So you’d like to write a novel. It’s been a lifelong dream or you have a story idea that’s been on your mind for months if not years. You have the time and energy to do it, and you think you can write well. You’re pretty sure you can pull off writing a good book.
But can you?
I’ve always wanted to be a novelist. As a small kid, I would go around telling everyone with an ear that I was going to be a writer when I grew up. By the time I was in my teens, I was reading a lot of books about writing styles, character development, and conflict. By the time I was in my mid-20s, I felt I was ready to actually take the story ideas out of my head and put it to paper (or computer screen), and fulfill my lifelong dream of becoming a published author.
However, one thing I learned about writing a story is that you don’t actually learn how to do it until you set out to do it. Even though I read books and bookmarked websites on how to write a novel through the years, I wasn’t aware of the actual task until I got serious about writing one.
As I typed away the work that would become my first book, I realized there was a lot more to a novel than beautiful language, well rounded characters, and tension and surprises that would make the reader want to absorb more. Yes, those aspects count a great deal, but that’s only one layer of storytelling. There is more that makes a novel a novel.
The first thing I realized was that everything counts. Every scene, every character, and practically every word is meant to move the story forward. You can’t have a brief scene in your book if it really doesn’t play a role in it. You also can’t have a character who had little to say or do, and no word can be taken for granted. Every word – save for all the “its”, “ands” and “thes” – is supposed to reveal what the character, scene, setting and the entire story is about.
“Duh, I know that,” you say.
Well, even some of the most famous stories in the world have that slip-up. I read Frankenstein back in college, and even though I enjoyed it overall, I didn’t understand why Mary Shelley devoted an entire chapter to the background of the family Frankenstein’s monster spent time with. This one chapter tells the history of the family, even though it did not advance nor explain the novel in anyway. That whole chapter should have been edited out before Frankenstein was first published.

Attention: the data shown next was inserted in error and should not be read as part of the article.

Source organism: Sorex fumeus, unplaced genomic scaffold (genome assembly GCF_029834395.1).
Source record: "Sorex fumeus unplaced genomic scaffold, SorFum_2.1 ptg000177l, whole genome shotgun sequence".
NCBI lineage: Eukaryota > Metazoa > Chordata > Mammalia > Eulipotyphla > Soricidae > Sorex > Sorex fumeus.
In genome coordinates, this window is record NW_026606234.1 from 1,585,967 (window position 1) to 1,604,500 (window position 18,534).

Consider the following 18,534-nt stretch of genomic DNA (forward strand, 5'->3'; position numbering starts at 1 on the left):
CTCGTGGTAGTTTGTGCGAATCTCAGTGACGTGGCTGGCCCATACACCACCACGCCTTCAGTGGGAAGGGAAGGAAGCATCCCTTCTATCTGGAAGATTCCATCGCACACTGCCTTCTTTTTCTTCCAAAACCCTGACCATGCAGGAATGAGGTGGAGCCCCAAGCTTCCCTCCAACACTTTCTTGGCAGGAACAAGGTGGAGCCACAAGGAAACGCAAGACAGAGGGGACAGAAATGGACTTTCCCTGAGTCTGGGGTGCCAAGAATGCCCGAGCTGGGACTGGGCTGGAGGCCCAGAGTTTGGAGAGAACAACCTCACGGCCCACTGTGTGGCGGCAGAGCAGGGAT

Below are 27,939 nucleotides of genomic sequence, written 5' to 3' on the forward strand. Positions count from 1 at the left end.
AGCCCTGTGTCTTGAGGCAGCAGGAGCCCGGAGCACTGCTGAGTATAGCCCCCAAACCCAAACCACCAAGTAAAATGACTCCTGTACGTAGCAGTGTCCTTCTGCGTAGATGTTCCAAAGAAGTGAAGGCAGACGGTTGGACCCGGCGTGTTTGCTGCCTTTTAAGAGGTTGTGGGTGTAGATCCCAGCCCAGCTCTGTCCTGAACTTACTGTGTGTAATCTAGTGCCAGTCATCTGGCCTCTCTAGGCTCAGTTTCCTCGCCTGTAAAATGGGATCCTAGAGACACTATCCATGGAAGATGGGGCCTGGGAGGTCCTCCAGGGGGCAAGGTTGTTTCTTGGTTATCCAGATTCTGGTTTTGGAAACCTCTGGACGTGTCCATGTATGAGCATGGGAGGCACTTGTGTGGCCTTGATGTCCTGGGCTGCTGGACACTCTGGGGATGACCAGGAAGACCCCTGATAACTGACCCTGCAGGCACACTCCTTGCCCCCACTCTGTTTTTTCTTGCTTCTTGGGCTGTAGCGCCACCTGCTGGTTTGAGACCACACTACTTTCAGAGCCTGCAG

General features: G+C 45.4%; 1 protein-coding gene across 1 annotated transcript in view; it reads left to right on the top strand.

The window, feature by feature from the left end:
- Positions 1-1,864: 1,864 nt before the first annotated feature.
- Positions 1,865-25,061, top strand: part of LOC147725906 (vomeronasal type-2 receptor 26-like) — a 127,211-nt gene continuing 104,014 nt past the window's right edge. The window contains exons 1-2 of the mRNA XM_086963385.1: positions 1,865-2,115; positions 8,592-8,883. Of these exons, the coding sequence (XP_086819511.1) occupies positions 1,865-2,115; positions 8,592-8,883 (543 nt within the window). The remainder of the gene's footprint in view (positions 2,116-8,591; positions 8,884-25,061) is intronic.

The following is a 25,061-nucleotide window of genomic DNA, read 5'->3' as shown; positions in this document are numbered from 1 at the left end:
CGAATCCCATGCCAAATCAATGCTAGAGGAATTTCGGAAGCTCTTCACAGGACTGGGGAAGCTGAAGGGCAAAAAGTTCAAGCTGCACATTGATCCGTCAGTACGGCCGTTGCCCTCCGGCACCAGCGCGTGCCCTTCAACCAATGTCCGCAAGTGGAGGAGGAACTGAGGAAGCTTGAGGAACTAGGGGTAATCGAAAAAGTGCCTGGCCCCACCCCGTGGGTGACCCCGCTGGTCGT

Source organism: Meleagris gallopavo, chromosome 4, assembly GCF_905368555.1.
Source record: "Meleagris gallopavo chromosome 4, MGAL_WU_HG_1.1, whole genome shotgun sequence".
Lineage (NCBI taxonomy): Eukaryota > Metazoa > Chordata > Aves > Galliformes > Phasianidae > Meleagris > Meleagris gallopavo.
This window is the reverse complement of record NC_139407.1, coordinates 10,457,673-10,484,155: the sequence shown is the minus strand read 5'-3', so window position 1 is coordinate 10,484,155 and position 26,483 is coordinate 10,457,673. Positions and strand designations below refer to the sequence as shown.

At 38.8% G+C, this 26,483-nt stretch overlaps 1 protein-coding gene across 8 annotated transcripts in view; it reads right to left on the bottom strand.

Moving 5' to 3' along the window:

So please, remember that everything little thing in your work in progress has to matter.
Another thing I learned while writing this book was to be realistic about the story, the characters, or both. In your head, your tale might seem fun and believable, but would it to the masses? Would your main character be believable to anyone other than you? And could your readers tolerate someone the same way you do? For example, in my novel, The Dark Proposal, Samantha DiCarlo is one of the roommates and dear friend to the main character, Claire McCormick. Samantha is outspoken and doesn’t hold back when expressing her opinions. When I first wrote about her reactions to Claire’s relationship with Daniel Bertrand, I thought she was awesome and brought some fun to my story. But as I read over what I wrote, I decided that perhaps Samantha’s quick mouth would be too much for some readers. No, I didn’t eliminate her outspokenness altogether; I just toned it down so she wouldn’t be so annoying to anyone. Even I had to admit that reading Samantha’s opinions for just about everything would’ve overwhelmed some scenes.
In other words, you are not writing a novel for yourself.
You are writing for an audience.
Really, you can’t write a novel based on what you like and what you think works, and expect hundreds or thousands of strangers to love it the same way as you do. That is not how the world works, that is not reality, and that even reeks of self-absorbness.
No, you cannot predict what 500 or 5,000 people may think of your story. Some may like it, others will despise it. But you have to sum up what the average person would think about certain aspects of your book and whether they are realistic or not. If the majority of your readers believe a situation or a character is not believable, then you didn’t think those parts out very well.
That is why you need beta-readers, writing groups and an editor or two. You need as many eyes on your work as possible in order to gain perspective on what you want the masses to read. If you honestly think you don’t need any of that, well I honestly think you need a reality check.
Yes, that may be quite harsh, but its the truth. You may read how-to books and websites and attend writing workshops, but you do not know what you are getting into unless you actually do it. You must keep an open mind and be willing to learn if you sincerely want your work to do well. No one is born a wonderful author – and if they are, screw them! 🙂
But really, writing is a craft and you need to develop it and get better at it as time goes on. Now some of you might be thinking, “Fifty Shades of Grey has a lot of flaws in it, but it is a runaway bestseller! EL James is filthy rich now!”
True, but that book is literally one in a million. Thousands and thousands of books are published every year. It is very rare that a book that isn’t well written becomes a phenomenon, so please don’t count your work on doing the same.
I am simply sharing with you what I learned while writing my first novel. But remember that this my first book and I intend to write more. Therefore, I admit that I have lots to learn on novel writing. But I’m up for it, simply because I adore writing and storytelling, and can’t imagine doing anything else. Writing is a journey, and I will keep you posted as I go along.